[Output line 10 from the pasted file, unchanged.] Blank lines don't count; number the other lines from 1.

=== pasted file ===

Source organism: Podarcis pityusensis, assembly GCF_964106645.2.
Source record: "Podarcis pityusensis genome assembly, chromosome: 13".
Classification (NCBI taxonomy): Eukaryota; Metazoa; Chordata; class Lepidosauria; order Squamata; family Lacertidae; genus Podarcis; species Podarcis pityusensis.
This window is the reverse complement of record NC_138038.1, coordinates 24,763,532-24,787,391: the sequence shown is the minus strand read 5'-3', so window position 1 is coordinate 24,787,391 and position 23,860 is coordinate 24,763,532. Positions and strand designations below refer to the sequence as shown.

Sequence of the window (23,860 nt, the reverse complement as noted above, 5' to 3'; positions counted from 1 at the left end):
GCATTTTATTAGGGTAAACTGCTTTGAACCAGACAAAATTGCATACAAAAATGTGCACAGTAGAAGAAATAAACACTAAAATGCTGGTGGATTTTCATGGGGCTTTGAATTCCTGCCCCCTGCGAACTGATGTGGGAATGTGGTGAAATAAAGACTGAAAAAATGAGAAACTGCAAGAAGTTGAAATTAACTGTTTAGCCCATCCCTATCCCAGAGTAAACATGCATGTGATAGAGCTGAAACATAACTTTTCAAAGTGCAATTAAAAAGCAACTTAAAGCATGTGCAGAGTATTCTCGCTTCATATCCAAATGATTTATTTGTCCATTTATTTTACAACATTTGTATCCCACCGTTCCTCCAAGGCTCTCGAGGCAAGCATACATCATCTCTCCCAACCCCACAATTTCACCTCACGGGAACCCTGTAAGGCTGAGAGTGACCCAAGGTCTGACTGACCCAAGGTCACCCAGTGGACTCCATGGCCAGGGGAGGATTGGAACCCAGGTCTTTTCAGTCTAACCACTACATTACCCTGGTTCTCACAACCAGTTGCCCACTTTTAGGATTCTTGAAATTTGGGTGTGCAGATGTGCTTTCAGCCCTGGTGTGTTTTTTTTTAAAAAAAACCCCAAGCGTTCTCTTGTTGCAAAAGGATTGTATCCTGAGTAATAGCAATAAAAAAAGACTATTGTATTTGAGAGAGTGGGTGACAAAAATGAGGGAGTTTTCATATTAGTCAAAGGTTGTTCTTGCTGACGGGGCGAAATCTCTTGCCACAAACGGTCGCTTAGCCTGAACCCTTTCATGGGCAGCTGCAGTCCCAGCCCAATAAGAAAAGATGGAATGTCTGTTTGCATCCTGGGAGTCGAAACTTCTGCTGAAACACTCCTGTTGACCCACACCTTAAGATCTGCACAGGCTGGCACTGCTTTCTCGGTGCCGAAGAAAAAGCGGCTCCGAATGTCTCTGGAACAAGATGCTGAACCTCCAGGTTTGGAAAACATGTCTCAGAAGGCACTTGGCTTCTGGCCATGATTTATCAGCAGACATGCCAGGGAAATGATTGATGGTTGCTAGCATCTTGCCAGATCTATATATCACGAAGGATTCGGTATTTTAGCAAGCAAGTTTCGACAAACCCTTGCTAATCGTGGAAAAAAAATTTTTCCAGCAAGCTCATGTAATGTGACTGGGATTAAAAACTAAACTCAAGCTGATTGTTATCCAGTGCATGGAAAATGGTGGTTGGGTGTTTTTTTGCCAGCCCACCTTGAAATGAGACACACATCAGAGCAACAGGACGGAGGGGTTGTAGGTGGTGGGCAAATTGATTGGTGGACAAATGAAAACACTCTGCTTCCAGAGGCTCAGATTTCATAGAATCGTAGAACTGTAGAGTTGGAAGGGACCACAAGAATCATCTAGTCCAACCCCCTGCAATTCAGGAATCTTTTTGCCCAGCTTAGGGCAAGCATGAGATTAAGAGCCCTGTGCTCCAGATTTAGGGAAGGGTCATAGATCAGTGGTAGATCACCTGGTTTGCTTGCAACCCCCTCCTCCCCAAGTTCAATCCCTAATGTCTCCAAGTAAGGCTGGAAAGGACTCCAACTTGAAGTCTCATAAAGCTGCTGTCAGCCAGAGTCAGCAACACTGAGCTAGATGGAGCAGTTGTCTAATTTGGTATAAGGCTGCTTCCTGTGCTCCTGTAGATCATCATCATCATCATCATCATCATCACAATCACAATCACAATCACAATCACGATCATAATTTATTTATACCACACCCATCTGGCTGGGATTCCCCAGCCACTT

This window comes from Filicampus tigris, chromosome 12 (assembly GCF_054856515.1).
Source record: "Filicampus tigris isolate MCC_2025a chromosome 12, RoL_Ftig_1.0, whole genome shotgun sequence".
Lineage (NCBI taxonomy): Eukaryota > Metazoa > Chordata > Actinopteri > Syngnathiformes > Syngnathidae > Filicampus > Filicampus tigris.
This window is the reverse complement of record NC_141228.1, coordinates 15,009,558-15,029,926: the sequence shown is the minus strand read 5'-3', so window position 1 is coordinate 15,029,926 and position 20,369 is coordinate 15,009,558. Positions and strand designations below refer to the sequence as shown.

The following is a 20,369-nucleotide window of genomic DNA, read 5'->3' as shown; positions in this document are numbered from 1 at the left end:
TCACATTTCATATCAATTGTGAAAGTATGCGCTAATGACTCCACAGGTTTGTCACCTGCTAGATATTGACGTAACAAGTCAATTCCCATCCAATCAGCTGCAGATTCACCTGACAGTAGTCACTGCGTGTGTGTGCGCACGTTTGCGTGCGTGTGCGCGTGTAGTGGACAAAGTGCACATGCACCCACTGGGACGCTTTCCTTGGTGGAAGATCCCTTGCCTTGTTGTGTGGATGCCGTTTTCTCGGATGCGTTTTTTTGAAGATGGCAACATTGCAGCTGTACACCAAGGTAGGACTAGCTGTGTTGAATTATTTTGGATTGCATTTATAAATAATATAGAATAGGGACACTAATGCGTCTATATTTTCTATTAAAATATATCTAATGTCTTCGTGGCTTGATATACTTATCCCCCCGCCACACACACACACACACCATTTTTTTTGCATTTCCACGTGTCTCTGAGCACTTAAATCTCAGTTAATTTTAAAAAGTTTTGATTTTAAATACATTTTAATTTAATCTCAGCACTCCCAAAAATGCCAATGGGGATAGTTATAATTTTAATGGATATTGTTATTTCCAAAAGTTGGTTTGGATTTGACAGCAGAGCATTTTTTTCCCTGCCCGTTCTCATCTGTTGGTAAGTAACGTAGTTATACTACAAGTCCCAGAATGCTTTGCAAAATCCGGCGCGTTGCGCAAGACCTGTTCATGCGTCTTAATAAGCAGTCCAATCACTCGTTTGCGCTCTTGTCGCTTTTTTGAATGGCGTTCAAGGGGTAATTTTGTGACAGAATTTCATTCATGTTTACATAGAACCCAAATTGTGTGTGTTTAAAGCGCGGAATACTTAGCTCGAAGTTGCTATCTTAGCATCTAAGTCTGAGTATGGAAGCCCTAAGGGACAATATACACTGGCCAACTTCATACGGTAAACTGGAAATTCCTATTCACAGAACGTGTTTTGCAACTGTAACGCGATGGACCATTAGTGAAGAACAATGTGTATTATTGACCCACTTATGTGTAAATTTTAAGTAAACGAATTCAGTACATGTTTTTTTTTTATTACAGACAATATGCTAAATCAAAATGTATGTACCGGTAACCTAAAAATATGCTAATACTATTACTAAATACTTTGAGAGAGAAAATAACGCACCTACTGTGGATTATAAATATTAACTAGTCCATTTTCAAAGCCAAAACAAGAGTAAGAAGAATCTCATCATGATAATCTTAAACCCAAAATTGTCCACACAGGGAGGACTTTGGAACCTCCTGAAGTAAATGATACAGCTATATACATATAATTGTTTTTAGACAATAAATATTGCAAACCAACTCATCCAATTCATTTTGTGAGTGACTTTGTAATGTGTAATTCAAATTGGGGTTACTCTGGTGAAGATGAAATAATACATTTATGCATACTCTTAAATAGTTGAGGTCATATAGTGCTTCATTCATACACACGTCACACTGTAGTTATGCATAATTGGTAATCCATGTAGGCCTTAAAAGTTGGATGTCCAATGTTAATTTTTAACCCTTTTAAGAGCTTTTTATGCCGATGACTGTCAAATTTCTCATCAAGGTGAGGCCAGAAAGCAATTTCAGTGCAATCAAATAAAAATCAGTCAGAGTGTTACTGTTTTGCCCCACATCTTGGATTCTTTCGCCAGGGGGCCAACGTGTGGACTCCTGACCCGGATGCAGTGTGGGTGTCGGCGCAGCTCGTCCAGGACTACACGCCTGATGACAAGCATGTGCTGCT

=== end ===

This window is the reverse complement of record NC_141228.1, coordinates 15,009,558-15,029,926: the sequence shown is the minus strand read 5'-3', so window position 1 is coordinate 15,029,926 and position 20,369 is coordinate 15,009,558. Positions and strand designations below refer to the sequence as shown.